This sympathetic magic, which is so commonly practised by the tohunga makutu of New Zealand, worked on the supposed vital connection between the object (ohonga) and the subject (human hau). The victim is supposed to be in sympathy with the bait (ohonga), and sickens and dies as it burns, melts, or rots. The first essential, then, in practising this form of makutu is the ohonga or bait, which is the ahua or representation of the hau. The bait, as already stated, must be some object which has touched the person to be bewitched, such as a drop of spittle, some hair, paring of finger-nail, shred of clothing, remnant of food, some earth on which the victim has sat or walked, or even a drop of blood, as in the classic case of Maui. Having obtained the material medium, it is converted into an ohonga, when the appropriate incantation is repeated over it. When this ohonga is obtained the sorcerer ties it to a piece of the karamuramu (shrub used in mystic rites). He then carries it to the sacred grove or village altar and invokes his own or the tribal atua. The cryptic karakia repeated over the bait makes the victim sicken and die. When taking the bait from the person a karakia suited to the occasion must be repeated. The bait, says Best, is the passive agent; the incantation which destroys the hau, and through it the physical body, is the active agent. In Melanesia and some parts of Polynesia, however, it would seem that the bait is an active agent, for as the bait melts or rots or burns so does the victim become feverish or ill. When no incantation is employed, as in some instances in certain Australian tribes, then the bait becomes the active agent of sympathetic destruction.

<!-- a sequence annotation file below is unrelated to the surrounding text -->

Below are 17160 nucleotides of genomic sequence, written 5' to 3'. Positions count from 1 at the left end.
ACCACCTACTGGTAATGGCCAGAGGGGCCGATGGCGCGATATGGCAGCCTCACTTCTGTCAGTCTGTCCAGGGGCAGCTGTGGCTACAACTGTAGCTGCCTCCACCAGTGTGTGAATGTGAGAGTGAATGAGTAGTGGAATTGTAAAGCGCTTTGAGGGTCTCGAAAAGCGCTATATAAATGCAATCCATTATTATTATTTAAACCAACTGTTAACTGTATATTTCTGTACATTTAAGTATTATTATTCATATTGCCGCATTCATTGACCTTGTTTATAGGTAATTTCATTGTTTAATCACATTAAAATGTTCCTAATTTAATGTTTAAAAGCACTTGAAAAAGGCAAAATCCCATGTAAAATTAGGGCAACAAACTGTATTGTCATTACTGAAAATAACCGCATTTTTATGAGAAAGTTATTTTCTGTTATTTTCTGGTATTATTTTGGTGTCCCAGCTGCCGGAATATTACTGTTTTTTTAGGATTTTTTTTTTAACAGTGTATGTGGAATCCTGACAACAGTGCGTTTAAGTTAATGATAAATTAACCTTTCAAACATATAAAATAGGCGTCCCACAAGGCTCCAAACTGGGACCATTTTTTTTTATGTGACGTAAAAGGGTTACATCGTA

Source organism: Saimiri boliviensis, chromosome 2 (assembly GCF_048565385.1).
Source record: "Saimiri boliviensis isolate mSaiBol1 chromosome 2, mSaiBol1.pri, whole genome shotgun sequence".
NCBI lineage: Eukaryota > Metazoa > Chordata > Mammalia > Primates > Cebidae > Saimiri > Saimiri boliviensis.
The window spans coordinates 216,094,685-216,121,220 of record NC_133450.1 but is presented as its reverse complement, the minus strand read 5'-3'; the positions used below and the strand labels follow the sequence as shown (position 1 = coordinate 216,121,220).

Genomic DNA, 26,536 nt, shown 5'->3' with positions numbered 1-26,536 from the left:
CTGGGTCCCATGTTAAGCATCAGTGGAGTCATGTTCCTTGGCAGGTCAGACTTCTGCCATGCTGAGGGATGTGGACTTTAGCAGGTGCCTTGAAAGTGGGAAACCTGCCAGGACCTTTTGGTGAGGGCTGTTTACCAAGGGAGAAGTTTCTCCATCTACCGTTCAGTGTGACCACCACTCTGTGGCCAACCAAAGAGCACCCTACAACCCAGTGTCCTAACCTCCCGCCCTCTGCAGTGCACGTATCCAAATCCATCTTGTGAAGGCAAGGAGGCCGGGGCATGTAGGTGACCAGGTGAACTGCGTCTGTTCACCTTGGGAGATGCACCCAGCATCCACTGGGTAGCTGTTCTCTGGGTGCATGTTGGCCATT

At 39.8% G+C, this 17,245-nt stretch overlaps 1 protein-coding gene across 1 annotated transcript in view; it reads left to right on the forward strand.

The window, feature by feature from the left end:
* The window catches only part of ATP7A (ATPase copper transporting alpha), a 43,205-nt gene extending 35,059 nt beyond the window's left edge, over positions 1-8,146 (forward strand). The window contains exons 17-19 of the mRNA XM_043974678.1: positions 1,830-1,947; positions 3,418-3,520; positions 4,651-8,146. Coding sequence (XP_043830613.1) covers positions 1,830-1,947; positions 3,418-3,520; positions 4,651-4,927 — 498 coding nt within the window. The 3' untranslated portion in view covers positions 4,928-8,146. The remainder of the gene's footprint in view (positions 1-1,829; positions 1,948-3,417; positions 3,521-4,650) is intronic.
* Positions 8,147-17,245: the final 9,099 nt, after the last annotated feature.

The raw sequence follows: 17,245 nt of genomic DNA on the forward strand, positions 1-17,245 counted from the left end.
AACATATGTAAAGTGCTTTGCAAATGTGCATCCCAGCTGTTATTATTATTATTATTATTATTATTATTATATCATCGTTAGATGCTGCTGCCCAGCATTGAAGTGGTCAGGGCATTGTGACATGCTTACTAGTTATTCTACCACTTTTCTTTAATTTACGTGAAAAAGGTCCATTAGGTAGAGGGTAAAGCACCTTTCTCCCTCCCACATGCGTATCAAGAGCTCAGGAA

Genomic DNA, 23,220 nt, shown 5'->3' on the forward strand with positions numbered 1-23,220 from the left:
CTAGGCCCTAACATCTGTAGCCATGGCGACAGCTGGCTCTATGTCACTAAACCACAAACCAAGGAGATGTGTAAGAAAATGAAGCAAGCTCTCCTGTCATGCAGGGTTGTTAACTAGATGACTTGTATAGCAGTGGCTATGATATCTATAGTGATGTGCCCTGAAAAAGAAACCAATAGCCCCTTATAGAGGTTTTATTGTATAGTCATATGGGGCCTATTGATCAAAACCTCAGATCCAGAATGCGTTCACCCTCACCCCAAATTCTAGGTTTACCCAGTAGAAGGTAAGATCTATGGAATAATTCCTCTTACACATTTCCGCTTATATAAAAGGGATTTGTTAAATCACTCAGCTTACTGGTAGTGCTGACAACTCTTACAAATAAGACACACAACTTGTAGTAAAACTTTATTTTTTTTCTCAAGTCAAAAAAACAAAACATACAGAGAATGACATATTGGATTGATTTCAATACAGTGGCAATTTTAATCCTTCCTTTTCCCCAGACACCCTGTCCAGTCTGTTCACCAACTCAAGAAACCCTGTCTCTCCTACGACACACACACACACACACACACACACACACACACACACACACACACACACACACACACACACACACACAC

Sympathetic magic was practised by the great Maori gods For instance, Hine-nui-te-po destroyed Maui by this kind of sorcery. The bait used was a drop of Maui's blood. Hine sent in succession the butterfly (kahukura), the mosquito (waeroa), the midge (tuiau), and the sandfly (namu) to secure for her the necessary ohonga, and the last succeeded in obtaining it after the others had failed.
A favourite bait was saliva, because there was not generally much difficulty in obtaining it. The Urewera, famed all over New Zealand for their skill in makutu practices, often used spittle as a bait. For this reason, people are careful not to spit when in company with members of this tribe. So great was the dread of sorcery in the Sandwich Islands that the kings used always to have near them spittoon-bearers, and these people